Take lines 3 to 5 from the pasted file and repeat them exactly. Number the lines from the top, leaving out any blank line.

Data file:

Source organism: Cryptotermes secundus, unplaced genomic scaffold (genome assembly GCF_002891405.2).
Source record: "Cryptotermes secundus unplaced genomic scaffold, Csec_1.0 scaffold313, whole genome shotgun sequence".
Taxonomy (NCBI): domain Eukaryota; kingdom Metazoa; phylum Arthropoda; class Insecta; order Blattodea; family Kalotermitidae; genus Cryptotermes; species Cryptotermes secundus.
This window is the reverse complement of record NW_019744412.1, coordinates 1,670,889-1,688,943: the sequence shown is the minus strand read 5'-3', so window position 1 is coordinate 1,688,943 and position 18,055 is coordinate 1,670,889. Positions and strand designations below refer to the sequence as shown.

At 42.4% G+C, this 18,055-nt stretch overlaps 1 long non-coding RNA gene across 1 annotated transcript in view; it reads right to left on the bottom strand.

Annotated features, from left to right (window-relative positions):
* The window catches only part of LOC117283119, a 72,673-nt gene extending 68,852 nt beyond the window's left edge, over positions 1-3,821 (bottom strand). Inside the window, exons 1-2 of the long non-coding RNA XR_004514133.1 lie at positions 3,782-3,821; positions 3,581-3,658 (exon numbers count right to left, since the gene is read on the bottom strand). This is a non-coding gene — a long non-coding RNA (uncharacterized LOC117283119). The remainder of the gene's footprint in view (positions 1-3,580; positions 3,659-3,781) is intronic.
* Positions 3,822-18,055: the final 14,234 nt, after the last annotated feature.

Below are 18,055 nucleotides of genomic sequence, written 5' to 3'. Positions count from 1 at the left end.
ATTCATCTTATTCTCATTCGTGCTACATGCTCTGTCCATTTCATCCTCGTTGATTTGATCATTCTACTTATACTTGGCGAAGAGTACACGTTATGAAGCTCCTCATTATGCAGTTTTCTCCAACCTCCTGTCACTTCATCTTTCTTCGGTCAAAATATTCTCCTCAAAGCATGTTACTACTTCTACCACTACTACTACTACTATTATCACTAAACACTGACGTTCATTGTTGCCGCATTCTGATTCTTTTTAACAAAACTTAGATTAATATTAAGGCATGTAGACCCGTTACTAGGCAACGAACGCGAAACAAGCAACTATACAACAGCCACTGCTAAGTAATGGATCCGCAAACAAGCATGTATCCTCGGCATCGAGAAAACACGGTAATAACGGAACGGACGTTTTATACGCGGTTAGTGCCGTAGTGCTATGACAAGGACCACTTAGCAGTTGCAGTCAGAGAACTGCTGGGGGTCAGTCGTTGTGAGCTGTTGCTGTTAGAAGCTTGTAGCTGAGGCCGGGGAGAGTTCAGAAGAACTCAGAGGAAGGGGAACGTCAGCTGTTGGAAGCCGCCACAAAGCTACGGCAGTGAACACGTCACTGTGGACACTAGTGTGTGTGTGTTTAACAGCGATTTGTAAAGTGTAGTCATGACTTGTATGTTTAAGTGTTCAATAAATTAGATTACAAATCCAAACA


Taxonomy (NCBI): domain Eukaryota; kingdom Metazoa; phylum Arthropoda; class Insecta; order Blattodea; family Kalotermitidae; genus Cryptotermes; species Cryptotermes secundus.
This window is the reverse complement of record NW_019744412.1, coordinates 1,670,889-1,688,943: the sequence shown is the minus strand read 5'-3', so window position 1 is coordinate 1,688,943 and position 18,055 is coordinate 1,670,889. Positions and strand designations below refer to the sequence as shown.

At 42.4% G+C, this 18,055-nt stretch overlaps 1 long non-coding RNA gene across 1 annotated transcript in view; it reads right to left on the bottom strand.